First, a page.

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Debug With Sniffer

Confirm router runtime behavior using a virtual LoRaWAN device with a software-based protocol sniffer.


  1. Ensure Router is running and Console is connected to it.
  2. The wallet to be used requires enough HNT to burn for joining the virtual device to the network.
  3. Clone each of these repos:

Those packages require Rust when building from source.

Everything may run locally on a laptop/workstation, or use just the Rust-based tools locally for connecting to a remote Router & Console.


The approximate sequence:

  1. Create a virtual device
  2. Use the wallet to pay for joining a device to the network
  3. Device gets added via Console, which then will be "pending" for about 15 minutes
  4. Start local data-only hotspot
  5. Configure sniffer to use that hotspot
  6. Connect the virtual device to sniffer
  7. Wait for "pending" to resolve on Console
  8. Finally, the virtual device joins the network

Order of operations below is significant.



Because there are multiple repos each in their own subdirectory, examples below assume everything is located beneath the ~/helium/ path.

Ensure everything compiles successfully.


cd ~/helium/

git clone
cd helium-wallet-rs/
cargo build --release

cd ..

git clone
cd gateway-rs/
cargo install cargo-make
cargo build --release

cd ..

git clone
cd virtual-lorawan-device/
cargo build --release

cd ..

git clone
cd lorawan-sniffer/
cargo build --release

Those may be built in any order but are in sequence as used below.

Confirm Wallet Balance

Later steps require the command-line interface (CLI) version of a wallet.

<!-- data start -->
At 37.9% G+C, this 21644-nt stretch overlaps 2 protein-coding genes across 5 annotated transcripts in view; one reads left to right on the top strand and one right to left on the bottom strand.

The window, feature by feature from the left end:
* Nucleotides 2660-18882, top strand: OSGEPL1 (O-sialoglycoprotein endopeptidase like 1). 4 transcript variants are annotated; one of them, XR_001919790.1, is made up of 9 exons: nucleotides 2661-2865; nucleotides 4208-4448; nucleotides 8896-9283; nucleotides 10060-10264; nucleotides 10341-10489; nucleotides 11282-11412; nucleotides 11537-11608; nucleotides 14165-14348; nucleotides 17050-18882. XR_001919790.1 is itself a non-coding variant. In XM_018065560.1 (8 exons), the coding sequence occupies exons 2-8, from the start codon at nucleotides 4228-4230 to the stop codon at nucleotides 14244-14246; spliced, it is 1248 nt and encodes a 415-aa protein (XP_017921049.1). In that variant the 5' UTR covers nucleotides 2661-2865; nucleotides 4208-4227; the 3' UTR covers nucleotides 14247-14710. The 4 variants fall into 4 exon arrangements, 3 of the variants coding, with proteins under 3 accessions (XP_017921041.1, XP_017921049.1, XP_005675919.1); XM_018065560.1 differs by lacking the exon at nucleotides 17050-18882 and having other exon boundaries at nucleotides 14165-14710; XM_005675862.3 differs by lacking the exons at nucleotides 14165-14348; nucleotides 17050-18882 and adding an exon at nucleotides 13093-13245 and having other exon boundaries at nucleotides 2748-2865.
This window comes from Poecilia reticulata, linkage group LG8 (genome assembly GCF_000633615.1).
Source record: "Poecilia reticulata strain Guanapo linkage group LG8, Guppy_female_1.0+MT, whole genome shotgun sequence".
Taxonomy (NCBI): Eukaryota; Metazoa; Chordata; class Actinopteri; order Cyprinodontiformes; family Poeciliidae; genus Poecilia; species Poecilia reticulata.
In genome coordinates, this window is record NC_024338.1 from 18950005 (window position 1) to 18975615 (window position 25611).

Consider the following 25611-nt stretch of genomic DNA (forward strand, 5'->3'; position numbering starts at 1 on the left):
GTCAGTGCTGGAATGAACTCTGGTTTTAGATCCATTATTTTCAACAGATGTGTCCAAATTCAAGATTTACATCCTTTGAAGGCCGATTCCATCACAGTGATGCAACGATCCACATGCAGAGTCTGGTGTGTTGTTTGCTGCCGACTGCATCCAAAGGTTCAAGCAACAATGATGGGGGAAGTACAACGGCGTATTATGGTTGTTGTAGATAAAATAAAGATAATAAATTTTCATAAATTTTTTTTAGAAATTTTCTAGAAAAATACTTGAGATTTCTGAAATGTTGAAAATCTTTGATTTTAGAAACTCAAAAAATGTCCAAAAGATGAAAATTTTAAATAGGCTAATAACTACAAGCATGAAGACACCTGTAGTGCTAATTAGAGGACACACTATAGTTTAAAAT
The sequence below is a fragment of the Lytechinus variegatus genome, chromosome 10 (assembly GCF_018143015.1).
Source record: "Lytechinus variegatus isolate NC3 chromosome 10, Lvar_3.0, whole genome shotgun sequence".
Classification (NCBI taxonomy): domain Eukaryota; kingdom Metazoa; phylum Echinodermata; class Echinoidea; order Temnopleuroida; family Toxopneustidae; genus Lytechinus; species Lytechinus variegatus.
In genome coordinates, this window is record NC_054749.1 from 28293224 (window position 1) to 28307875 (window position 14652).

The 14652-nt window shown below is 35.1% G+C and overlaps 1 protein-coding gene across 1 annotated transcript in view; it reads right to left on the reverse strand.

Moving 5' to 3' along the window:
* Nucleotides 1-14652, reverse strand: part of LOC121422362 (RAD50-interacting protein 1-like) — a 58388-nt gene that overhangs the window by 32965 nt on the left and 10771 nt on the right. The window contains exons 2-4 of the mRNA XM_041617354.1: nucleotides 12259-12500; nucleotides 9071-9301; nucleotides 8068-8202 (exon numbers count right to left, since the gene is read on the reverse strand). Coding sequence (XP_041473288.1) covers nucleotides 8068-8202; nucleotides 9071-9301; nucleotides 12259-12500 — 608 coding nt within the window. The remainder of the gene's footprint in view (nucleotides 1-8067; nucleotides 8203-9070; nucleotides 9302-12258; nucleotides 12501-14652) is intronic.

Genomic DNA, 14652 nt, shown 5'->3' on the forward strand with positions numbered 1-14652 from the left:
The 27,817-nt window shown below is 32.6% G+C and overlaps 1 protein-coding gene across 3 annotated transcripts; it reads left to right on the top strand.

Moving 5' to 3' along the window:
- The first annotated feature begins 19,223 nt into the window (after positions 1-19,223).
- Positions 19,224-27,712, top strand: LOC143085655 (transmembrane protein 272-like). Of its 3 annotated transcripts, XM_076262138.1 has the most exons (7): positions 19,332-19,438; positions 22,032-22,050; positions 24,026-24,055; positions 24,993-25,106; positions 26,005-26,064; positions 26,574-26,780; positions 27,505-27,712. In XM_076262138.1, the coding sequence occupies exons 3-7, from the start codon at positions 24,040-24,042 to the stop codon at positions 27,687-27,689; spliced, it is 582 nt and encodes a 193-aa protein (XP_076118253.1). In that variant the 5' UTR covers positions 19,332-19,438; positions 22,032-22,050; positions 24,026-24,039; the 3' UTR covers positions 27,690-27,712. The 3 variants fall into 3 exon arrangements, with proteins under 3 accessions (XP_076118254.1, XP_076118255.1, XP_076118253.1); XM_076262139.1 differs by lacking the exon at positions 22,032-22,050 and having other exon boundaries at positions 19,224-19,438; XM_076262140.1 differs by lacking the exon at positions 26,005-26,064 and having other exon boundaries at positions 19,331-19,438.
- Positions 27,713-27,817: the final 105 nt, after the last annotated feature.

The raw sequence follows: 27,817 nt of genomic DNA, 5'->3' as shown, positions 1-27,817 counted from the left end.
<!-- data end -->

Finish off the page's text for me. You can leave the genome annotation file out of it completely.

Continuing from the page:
For using a wallet already attached to an existing hotspot, that wallet can be connected to this one using the --seed option.


cd ~/helium/helium-wallet-rs/
./target/release/helium-wallet create basic

Follow its README or other instructions for creating and funding this wallet.

View details of the funded CLI wallet:

./target/release/helium-wallet info

See Balance field, and confirm having enough HNT to burn 1000000 (six zeros) data credits. One whole HNT is more than sufficient with prevailing exchange rates in early 2022.

Copy the value from the Address field: WalletADDRESS... will be used as the example in excerpts below.

Join Hotspot To Network

Use the WalletADDRESS... from the earlier wallet "info" command.

Arguments to both the owner and payer options will be your wallet address (as with a self-signed certificate).

As of v1.0, gateway-rs requires running in server-mode in the background:

cd ~/helium/gateway-rs/
./target/release/helium_gateway server &

Generate transaction:

./target/release/helium_gateway add --mode dataonly \
    --owner WalletADDRESS... \
    --payer WalletADDRESS...

Output from that command will include a transaction ID associated with the txn field. Copy this value (without quotes) which is referred to as TxnID... below for use with the CLI wallet.

Stop the gateway service for now:

kill $gw_pid
# or
killall helium_gateway

The gateway service will be started below, after adding the device.

Join Hotspot Using Wallet

Use the TxnID... from the previous step.